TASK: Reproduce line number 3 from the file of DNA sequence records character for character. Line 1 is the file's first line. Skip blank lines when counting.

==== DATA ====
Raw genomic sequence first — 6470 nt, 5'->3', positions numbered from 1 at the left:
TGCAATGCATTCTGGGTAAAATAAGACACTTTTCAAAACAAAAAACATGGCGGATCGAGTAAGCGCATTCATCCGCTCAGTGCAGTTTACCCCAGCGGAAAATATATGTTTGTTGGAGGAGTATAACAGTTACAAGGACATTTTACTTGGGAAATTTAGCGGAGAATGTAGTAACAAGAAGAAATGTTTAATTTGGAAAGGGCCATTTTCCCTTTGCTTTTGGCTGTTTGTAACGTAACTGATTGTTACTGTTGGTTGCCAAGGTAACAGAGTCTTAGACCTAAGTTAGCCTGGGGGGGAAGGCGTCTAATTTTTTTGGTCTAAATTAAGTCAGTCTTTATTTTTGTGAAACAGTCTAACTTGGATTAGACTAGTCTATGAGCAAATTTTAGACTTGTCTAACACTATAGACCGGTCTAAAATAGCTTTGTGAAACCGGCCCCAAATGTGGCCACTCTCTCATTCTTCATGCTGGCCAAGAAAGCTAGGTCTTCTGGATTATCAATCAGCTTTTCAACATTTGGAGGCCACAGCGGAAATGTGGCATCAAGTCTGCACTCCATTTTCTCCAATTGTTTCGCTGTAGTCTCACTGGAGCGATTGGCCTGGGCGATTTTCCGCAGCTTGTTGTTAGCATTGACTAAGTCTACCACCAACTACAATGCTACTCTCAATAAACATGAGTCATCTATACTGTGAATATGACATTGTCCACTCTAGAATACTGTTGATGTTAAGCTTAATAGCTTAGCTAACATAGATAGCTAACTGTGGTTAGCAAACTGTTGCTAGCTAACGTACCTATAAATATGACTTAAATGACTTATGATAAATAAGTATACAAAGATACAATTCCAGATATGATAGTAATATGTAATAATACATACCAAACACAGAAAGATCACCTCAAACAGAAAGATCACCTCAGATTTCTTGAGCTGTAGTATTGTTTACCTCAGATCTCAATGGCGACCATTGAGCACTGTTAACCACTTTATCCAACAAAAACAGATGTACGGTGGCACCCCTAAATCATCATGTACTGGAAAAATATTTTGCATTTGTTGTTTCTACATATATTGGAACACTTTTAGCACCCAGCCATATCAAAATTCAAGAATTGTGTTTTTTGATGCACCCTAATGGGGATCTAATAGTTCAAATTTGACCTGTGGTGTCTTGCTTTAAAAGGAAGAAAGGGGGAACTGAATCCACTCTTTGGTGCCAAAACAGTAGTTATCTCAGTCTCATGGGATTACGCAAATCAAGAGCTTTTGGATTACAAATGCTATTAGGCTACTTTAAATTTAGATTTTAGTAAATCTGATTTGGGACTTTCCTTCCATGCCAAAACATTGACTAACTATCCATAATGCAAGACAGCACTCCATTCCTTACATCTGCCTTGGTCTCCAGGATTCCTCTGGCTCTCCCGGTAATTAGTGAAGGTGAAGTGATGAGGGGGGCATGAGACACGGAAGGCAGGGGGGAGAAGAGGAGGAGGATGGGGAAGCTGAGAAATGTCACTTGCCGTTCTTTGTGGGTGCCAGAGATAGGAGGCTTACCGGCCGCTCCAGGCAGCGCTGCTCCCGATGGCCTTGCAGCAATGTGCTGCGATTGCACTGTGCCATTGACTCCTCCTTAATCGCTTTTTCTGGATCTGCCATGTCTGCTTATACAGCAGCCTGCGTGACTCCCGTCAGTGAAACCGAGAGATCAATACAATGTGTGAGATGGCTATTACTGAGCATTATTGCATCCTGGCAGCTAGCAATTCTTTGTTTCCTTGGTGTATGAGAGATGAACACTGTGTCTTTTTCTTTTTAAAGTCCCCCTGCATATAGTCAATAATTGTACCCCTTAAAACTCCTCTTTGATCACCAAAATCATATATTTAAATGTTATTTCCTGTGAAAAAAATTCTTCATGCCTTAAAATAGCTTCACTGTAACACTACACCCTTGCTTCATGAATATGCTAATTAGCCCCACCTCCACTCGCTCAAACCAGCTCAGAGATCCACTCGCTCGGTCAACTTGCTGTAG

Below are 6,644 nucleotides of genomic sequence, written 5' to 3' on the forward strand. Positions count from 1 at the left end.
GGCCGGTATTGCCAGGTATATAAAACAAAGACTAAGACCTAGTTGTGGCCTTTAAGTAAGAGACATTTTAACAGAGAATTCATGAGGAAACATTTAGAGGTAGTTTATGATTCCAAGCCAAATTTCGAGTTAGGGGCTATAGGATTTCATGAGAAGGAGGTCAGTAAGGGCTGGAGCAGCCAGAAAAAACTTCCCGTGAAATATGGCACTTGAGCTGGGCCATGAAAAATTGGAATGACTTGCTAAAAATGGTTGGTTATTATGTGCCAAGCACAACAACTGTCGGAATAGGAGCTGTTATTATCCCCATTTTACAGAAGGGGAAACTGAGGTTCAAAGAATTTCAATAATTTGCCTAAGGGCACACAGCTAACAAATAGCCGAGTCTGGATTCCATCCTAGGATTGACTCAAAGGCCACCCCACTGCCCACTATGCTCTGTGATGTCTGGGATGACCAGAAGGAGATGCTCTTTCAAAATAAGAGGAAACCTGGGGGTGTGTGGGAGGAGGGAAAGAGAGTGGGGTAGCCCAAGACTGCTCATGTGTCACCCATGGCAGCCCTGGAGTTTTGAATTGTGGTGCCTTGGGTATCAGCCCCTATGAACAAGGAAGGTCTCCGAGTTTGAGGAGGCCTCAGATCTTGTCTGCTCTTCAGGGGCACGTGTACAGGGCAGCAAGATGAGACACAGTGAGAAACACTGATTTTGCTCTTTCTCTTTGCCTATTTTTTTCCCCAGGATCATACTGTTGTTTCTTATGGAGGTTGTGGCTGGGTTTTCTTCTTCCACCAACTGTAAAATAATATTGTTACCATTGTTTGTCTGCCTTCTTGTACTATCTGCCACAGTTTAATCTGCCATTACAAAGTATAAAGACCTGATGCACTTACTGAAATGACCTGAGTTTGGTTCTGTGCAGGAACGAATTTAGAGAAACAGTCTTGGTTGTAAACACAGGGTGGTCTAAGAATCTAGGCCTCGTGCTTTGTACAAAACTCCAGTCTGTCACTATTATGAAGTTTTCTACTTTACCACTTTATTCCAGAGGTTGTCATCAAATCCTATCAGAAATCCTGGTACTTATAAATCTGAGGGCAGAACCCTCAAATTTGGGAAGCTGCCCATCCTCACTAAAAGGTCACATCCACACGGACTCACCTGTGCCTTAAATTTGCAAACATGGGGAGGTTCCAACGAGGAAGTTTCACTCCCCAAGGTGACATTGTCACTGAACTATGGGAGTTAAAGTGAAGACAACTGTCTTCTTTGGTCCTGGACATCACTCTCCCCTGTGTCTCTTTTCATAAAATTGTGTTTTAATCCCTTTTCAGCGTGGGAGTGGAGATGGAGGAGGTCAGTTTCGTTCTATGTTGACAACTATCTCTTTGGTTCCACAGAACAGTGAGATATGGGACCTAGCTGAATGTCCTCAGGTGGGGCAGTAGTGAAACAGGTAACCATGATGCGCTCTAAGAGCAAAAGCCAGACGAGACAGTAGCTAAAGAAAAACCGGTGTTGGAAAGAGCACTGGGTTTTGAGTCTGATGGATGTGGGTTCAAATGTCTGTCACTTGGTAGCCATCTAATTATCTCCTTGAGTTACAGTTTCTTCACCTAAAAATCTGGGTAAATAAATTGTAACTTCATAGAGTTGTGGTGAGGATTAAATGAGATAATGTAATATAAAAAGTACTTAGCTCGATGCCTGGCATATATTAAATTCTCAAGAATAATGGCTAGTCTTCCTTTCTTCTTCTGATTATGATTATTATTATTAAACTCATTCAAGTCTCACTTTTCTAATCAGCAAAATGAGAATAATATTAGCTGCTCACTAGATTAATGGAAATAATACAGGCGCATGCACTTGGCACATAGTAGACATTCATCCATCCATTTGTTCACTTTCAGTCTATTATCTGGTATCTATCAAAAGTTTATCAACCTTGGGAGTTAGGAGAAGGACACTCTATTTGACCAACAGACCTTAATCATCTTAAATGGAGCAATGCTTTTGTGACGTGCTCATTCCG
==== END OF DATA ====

Below are 6,644 nucleotides of genomic sequence, written 5' to 3' on the forward strand. Positions count from 1 at the left end.